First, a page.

As a current resident of Bethel, Maine, he has the opportunity to enjoy many sports including downhill skiing and rock climbing. He also enjoys tennis, basketball, paragliding and skydiving. Through an internship related to his studies in computer science he traveled across the United States, visiting some of the country’s most cherished outdoor spaces including many national parks. His internship experience culminated in California with a 5 day ascent of El Capitan in Yosemite National Park.
The result of all these experiences is his personal life’s mission to speak to anyone and everyone about never saying “I can’t”, instead always asking “How can I?”
Sarah Garlick is a science writer and nonprofit program developer from North Conway, New Hampshire. She serves as the Director of Science Policy and Outreach for the Hubbard Brook Research Foundation, the support arm of the Hubbard Brook Ecosystem Study, one of the longest running and most comprehensive ecosystem studies in the world. At Hubbard Brook, Sarah directs science communication programs and leads public engagement initiatives that link scientists, community members, natural resource managers, and policymakers.
Sarah was trained as a geologist and writer. She is the author of two books: Flakes, Jugs, and Splitters: A Rock Climber’s Guide to Geology, winner of the 2009 Banff Mountain Book Award, and the National Geographic Pocket Guide to Rocks and Minerals of North America. She is the writer and co-director for Namuli, a documentary film about rock climbing, biological discovery, and community-based conservation in Mozambique, winner of the 2016 Mountainfilm Commitment Grant.
Sarah is a lifelong mountain athlete and has led rock climbing expeditions around the globe. She is a founding board member of the Friends of the Ledges, a climbing stewardship organization for the eastern White Mountains, and she is a member of the Mountain Rescue Service. She lives in North Conway with her husband, adventure filmmaker and mountain guide Jim Surette, their two children, and two pandemic-era housecats.
Josh Laskin spent his early years exploring the woods and fishing in the lakes around his hometown in South Jersey. After high school, he moved to Philadelphia for pursue a degree in environmental engineering, where he’d spend his late teens and 20’s. In 2015, Josh left his corporate job and headed towards New Hampshire, but not before backpacking across Europe and Northern Africa and riding his beat up ’99 BMW motorcycle to the west coast of the United States and back. It was once he landed at his new home in the White Mountains that his professional writing and photography career began.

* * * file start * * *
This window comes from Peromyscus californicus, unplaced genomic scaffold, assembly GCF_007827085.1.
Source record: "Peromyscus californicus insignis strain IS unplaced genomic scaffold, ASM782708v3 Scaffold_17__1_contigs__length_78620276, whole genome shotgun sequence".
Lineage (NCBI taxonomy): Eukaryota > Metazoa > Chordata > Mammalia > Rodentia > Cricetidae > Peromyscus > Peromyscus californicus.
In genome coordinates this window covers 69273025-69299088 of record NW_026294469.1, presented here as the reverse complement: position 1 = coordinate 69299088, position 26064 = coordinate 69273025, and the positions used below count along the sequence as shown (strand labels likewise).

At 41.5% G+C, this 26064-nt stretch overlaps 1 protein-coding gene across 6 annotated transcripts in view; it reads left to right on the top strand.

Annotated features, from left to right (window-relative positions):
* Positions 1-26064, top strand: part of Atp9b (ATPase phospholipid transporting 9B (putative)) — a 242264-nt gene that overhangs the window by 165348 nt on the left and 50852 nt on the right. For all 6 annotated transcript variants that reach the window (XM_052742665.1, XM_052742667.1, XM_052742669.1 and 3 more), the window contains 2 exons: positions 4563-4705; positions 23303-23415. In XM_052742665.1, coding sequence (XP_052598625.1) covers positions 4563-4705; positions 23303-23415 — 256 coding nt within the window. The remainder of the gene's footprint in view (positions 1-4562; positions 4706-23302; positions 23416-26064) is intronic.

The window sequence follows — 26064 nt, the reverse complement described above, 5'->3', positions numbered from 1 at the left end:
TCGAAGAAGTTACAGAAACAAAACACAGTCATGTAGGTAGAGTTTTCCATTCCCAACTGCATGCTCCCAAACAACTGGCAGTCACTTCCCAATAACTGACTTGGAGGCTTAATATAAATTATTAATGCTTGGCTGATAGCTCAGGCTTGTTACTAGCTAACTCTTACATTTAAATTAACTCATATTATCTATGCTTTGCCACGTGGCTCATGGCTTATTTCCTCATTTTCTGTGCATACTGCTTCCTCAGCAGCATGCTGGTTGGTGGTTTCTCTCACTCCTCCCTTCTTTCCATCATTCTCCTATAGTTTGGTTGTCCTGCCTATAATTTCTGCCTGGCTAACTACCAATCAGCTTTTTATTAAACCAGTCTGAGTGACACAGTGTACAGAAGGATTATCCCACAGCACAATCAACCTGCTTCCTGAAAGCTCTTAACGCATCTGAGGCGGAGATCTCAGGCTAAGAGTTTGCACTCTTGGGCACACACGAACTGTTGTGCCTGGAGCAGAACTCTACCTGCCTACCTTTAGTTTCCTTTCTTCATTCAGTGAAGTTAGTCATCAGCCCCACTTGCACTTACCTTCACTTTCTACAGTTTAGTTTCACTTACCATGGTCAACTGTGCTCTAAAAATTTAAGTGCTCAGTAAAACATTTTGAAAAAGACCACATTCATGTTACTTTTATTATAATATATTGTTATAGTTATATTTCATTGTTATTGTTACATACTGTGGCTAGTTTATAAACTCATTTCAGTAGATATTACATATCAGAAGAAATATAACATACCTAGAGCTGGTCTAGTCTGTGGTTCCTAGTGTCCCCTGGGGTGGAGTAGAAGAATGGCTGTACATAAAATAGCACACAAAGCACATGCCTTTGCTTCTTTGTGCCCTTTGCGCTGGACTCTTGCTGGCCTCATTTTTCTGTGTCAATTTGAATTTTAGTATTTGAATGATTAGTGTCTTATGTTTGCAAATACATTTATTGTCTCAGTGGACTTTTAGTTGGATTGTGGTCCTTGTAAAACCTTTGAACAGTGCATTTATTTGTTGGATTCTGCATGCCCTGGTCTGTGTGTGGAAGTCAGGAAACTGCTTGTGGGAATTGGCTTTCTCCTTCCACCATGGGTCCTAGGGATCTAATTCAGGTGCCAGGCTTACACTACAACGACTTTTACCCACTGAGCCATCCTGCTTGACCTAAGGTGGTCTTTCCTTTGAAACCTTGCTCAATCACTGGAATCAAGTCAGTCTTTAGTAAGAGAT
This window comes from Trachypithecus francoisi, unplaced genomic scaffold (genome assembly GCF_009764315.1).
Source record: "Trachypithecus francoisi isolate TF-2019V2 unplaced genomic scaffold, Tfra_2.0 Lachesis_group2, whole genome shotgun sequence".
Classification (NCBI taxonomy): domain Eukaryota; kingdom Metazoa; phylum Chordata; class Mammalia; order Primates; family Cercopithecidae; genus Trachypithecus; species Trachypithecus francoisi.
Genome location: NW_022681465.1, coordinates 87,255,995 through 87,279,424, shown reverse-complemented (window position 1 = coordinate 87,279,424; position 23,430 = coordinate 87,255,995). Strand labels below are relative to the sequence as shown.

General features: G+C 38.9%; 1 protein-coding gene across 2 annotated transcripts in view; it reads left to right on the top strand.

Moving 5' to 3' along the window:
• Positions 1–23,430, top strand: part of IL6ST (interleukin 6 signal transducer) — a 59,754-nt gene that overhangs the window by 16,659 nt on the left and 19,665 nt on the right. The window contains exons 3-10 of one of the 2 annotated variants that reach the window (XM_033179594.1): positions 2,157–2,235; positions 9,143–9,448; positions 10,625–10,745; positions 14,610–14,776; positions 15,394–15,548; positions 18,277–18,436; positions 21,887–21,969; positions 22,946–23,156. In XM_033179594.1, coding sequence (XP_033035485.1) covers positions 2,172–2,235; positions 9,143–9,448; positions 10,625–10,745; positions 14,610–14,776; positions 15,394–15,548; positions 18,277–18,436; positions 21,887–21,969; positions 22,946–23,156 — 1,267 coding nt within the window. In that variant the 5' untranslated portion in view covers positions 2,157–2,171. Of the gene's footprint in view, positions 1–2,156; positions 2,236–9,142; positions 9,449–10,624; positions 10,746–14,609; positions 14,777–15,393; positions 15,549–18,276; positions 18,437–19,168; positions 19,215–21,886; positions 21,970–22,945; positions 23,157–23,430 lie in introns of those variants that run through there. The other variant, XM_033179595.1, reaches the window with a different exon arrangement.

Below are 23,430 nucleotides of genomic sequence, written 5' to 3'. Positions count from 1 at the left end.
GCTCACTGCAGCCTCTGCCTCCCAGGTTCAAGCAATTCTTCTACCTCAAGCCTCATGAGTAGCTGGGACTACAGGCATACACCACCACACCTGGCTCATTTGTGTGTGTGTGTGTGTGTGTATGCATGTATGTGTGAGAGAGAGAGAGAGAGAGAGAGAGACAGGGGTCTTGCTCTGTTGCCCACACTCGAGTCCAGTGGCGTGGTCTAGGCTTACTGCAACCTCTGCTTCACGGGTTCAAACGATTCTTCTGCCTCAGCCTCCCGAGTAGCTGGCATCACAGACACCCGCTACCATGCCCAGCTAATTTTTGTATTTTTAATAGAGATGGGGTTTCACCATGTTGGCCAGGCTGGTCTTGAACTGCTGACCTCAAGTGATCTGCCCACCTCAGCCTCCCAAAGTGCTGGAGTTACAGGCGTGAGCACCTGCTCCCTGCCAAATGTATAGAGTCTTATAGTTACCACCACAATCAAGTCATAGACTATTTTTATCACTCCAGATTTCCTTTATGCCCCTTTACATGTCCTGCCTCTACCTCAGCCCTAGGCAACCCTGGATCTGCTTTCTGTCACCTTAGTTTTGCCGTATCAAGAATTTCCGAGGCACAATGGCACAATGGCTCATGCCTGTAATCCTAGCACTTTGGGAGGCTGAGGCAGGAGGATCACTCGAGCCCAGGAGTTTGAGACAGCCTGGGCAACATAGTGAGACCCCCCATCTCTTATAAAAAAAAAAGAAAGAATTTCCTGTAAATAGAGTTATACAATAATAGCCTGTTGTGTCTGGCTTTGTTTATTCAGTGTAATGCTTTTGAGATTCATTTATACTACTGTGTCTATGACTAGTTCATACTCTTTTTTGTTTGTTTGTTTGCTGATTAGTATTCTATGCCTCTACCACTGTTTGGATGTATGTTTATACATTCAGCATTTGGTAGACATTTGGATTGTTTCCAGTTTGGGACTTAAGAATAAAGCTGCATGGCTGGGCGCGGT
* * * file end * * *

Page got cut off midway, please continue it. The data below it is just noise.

Since, he has been published in Travel + Leisure, Men’s Journal, Climbing Magazine, Outside Magazine, Condé Nast Traveler, Afar and others. He continues to pursue the adventure and travel side of documentation, in addition to shooting real estate and really for anyone who wants to pay him.
Jordan was born and raised in the White Mountains of New Hampshire. His love for the outdoors was immediate and permanent. It first manifested in summer days catching and chasing anything that could slither, crawl, or rustle the New England forest floor, and winters with skis strapped to his feet days after he could walk. Throughout his youth Jordan spent family vacations, summers, and weekends exploring the mountains, rivers, and lakes of the northeast where a strong wilderness sense and appreciation for wild places were infused into his DNA.
At 13 Jordan ventured into the vertical for the first time on New Hampshire’s classic granite climbing destination, Cathedral Ledge. Jordan was immediately enraptured by the unique experiences, places, and people climbing unlocked. Since that inaugural voyage up Cathedral’s sea of granite Jordan’s passion for the mountain environment has steadily increased alongside his desire to share access and respect for these places through guiding and education.
Jordan has explored the globe, guided on three continents, and put up first ascents and descents. You can see his broad smile on a short trail run to catch the sunrise behind his home in New Hampshire or at 20,000’ watching the mountain shadow stretch out on the plains below. He combines limitless excitement for mountain adventures, a lifetime of diverse wilderness experience, and industry leading hard skills through technical training from the American Mountain Guides Association and other respected institutions to provide safe, customized, and unforgettable mountain experiences.